In his discussion of early lexical development in children Barrett (1995) notes that utterances can be of the following types: an expression of an internal state, a response to a specific context, a social-pragmatic utterance and a referential utterance. A referential utterance can be thought of in the following way: the thing referred to, a mental representation, a word representation and a word sound. An utterance may refer to an object, an action, an attribute or an event. Some utterances are used as the names of classes of objects while other utterances are used as the proper names of individual objects. Looking at this in abstract we might say that, in the early years of childhood, language is used to refer to elements, sets, functions and relations – in other words to the mathematical structures which were discussed in Chapter 2. Of course although early language is used to refer to mathematical objects, the character of the language itself takes the form of ordinary language.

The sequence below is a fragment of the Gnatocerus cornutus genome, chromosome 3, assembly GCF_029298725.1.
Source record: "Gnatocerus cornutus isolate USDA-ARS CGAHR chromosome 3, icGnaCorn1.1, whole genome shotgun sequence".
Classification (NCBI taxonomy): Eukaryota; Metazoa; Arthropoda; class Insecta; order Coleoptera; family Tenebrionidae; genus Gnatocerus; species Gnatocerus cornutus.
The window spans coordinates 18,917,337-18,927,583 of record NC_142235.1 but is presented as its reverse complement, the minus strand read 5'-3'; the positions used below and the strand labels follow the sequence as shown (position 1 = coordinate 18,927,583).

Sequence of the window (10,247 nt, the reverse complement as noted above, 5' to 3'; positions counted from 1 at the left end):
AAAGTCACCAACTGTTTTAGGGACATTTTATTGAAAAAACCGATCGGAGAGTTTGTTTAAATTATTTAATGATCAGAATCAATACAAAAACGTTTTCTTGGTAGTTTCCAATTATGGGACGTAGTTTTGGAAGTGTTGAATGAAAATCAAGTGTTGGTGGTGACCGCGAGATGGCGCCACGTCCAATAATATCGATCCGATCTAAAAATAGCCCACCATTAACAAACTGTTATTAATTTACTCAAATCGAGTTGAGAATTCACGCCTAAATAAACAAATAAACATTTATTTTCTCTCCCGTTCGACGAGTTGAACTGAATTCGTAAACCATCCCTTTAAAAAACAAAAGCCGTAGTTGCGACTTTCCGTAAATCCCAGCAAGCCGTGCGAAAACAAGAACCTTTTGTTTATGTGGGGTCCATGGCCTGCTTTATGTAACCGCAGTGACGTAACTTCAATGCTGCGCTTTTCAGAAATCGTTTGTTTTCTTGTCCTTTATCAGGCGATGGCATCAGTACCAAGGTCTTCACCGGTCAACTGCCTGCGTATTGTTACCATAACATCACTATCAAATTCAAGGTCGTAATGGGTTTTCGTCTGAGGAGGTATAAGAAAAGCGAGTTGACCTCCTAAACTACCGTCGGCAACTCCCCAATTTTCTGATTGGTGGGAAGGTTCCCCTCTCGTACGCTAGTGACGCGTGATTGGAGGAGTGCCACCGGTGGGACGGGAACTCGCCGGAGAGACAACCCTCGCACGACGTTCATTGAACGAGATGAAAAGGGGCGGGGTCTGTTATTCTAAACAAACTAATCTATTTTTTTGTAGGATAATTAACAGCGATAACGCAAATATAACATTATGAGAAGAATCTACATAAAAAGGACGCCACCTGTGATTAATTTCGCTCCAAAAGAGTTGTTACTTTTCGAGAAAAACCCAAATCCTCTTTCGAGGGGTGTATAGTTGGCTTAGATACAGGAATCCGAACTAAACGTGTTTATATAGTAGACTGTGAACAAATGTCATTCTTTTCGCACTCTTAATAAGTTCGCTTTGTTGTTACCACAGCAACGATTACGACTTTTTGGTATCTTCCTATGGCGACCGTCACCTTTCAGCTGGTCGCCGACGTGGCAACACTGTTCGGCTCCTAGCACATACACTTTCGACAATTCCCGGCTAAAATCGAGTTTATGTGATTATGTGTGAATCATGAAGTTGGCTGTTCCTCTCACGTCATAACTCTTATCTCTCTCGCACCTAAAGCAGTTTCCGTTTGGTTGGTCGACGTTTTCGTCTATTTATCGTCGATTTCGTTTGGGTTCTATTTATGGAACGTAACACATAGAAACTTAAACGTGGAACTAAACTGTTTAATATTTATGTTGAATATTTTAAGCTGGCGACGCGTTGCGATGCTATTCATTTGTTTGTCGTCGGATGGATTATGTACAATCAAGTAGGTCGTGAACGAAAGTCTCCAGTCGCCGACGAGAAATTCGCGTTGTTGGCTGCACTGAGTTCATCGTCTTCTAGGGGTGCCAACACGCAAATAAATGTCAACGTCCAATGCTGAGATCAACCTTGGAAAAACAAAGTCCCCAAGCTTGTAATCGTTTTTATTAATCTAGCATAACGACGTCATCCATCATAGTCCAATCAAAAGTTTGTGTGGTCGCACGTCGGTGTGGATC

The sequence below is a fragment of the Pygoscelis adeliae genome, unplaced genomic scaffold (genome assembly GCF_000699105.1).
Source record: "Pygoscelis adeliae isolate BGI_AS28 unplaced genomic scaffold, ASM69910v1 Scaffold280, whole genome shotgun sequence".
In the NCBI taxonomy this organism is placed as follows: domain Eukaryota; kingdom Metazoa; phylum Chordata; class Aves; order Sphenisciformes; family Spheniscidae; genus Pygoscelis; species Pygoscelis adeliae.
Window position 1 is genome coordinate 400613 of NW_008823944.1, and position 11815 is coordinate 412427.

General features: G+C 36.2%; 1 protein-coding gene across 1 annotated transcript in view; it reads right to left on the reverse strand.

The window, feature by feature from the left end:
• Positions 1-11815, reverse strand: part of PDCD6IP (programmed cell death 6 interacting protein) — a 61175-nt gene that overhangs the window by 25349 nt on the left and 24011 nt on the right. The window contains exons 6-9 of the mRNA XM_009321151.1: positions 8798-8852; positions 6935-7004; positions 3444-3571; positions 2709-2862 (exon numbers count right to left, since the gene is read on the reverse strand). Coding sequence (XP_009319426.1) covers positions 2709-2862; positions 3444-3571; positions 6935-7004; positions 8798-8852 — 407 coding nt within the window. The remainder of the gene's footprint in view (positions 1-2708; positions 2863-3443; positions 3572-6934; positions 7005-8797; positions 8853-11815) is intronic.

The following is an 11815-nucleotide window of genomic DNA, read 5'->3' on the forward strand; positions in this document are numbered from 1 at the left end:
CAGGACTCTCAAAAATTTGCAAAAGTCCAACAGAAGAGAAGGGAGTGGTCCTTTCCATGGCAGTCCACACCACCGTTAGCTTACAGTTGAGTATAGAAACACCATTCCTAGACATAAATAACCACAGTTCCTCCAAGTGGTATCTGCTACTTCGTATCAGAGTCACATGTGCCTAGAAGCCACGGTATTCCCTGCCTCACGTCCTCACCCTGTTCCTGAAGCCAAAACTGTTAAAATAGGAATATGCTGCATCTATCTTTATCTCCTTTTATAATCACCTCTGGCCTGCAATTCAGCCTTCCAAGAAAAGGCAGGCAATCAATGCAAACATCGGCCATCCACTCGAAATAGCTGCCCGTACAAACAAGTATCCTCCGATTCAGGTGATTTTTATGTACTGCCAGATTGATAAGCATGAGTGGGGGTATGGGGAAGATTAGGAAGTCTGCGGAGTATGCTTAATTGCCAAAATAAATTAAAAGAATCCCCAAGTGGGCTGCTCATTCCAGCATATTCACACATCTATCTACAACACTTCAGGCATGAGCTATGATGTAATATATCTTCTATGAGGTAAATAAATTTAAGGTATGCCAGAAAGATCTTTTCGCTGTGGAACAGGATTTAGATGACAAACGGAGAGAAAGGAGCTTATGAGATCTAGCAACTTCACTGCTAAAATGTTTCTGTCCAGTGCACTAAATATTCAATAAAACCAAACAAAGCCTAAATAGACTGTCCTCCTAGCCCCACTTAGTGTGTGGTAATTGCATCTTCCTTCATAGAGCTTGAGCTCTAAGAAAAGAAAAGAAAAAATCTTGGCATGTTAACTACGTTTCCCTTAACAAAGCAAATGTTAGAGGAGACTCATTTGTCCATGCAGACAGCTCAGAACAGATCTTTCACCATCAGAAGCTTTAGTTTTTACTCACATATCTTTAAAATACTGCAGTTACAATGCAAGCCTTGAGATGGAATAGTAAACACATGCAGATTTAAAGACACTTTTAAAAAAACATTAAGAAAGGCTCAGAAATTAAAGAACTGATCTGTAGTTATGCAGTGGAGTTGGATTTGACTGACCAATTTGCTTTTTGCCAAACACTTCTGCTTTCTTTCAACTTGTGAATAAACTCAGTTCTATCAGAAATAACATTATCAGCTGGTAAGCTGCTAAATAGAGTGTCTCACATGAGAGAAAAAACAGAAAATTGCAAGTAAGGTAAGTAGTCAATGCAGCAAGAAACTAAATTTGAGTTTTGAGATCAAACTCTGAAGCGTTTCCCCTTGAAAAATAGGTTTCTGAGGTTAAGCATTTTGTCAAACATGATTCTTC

Burt, G. (2010), "Chapter 3 Mathematics, logic, artificial intelligence and ordinary language", Burt, G. (Ed.) Conflict, Complexity and Mathematical Social Science (Contributions to Conflict Management, Peace Economics and Development, Vol. 15), Emerald Group Publishing Limited, Bingley, pp. 29-50. https://doi.org/10.1108/S1572-8323(2010)0000015006Download as .RIS
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